Hindi is an Indo-Aryan language and about 487 million people speak the language. In India, it is the main language used in the northern states of Rajasthan, Delhi, Haryana,Uttarakhand, Uttar Pradesh, Madhya Pradesh, Chhattisgarh, Himachal Pradesh, Jharkhand and Bihar, and is spoken in much of north and central India along with other languages such as Punjabi, Gujarati, Marathi or Bengali. In other parts as well, like Nepal, Bangladesh and
Pakistan, people are able to understand Hindi.Hindi is supposed to be derived from the Khari Boli dialect, which is also known as Hindustani.
Hindi language has its roots in the classical Sanskrit language and contains more vocabulary from Sanskrit. Hindi, with English and most other European languages, was evolved from a language thought to have been spoken in Central Asia around 5,000 BC, which is being called the Indo-European parent language by linguists. Due to this reason and because of the 200-year British rule in India, many basic words in Hindi are found to be the same as or similar to their English equivalent.
Only during the 4th century AD, Hindi was started to be used in writing. It was originally written with the Brahmi script, but since the 11th century AD, it has been written with the Devanagari alphabet, which is common to several other Indian languages as well. The first printed book in Hindi was John Gilchrist's “Grammar of the Hindoostanee Language”. Much of the vocabulary of Hindi is from Sanskrit, though Hindi resembles, in many aspects, the Urdu language. Their grammar and much of their vocabulary are virtually identical. But for the difference that Hindi is written in Devanagari and draws vocabulary from Sanskrit, while Urdu is written in Persian script and draws vocabulary from Persian and Arabic, these two languages are very much similar and this similarity led to the presumption by linguists that before the partition of India into India and Pakistan, spoken Hindi and Urdu were the same language, known as Hindustani.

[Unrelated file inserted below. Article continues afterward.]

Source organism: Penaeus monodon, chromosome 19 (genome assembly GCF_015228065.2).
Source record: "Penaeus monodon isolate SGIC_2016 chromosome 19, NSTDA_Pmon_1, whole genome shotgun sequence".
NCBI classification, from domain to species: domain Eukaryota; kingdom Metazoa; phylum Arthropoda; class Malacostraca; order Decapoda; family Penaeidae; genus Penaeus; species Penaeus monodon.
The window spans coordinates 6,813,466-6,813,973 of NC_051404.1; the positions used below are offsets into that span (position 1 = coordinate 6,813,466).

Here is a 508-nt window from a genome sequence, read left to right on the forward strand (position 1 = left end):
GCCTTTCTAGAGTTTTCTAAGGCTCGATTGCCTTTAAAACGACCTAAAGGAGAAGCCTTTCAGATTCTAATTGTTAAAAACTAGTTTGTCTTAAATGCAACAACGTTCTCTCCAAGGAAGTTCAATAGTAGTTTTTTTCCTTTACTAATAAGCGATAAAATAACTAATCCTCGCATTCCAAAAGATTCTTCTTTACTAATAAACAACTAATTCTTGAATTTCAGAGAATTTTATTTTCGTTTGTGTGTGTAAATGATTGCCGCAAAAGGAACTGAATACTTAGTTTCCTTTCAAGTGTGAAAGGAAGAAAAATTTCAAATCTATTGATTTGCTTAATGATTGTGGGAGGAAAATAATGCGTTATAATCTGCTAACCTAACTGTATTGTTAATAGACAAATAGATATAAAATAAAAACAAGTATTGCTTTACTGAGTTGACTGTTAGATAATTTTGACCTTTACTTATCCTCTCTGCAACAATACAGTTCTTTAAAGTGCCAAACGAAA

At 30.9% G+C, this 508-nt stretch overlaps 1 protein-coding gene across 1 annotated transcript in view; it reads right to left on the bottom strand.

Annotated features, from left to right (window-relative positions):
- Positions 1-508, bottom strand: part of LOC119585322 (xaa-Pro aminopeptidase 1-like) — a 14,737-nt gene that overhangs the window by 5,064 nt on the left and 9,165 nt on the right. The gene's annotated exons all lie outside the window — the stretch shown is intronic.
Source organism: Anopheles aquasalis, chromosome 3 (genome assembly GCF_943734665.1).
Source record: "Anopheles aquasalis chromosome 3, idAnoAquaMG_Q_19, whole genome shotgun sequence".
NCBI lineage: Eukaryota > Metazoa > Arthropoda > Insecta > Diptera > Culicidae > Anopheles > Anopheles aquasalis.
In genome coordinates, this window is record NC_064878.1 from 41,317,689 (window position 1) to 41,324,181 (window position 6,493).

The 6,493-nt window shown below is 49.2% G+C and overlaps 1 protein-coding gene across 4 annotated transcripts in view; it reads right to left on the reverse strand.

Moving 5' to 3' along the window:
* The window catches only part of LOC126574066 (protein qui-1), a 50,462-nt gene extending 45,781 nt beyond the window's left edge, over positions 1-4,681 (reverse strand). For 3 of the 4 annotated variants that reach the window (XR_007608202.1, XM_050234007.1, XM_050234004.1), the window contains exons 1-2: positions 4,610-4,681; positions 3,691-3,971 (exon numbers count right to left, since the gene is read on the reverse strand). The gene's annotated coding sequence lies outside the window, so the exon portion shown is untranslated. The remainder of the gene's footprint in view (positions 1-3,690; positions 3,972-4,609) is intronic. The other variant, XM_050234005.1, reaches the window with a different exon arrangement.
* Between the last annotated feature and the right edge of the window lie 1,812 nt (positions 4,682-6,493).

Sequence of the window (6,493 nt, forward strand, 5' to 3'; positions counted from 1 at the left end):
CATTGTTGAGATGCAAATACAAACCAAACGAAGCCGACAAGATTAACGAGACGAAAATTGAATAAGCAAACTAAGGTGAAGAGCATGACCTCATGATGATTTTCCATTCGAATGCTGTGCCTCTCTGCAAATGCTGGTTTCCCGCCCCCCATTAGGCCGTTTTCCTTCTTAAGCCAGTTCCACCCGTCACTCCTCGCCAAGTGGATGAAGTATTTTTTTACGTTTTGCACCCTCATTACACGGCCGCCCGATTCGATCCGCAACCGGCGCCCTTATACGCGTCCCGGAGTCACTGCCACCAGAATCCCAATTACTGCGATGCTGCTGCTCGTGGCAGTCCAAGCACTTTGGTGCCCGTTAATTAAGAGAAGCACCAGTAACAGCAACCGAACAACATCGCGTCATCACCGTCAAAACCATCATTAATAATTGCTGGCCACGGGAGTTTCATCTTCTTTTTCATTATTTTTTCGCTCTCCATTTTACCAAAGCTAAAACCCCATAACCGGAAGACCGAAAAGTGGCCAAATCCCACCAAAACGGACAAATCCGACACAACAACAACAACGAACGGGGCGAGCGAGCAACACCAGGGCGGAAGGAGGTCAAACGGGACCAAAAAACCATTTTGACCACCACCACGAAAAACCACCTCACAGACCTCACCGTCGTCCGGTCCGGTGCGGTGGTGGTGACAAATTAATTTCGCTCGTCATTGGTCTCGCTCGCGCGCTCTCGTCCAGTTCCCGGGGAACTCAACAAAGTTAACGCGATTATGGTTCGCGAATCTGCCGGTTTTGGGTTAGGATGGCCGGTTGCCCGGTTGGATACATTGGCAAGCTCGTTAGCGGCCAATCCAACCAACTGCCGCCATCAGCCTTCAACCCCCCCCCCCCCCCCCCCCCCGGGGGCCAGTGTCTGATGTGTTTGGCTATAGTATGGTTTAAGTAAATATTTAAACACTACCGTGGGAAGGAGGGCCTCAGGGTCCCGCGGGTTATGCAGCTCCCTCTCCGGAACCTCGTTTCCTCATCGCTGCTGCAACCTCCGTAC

Hindi became the official language of India on the 26th January, 1965, although English and 21 other languages are also recognized as official languages by the Constitution of India. Article 343(1) of the Constitution provides that Hindi in Devanagari script shall be the Official Language of the Union. Article 343(2) also provided for continuing the use of English in official work of the Union for a period of 15 years (i.e., up to 25 January 1965) from the date of
commencement of the Constitution. Article 343(3) empowered the Parliament to provide by law for continued use of English for official purposes even after 25 January, 1965.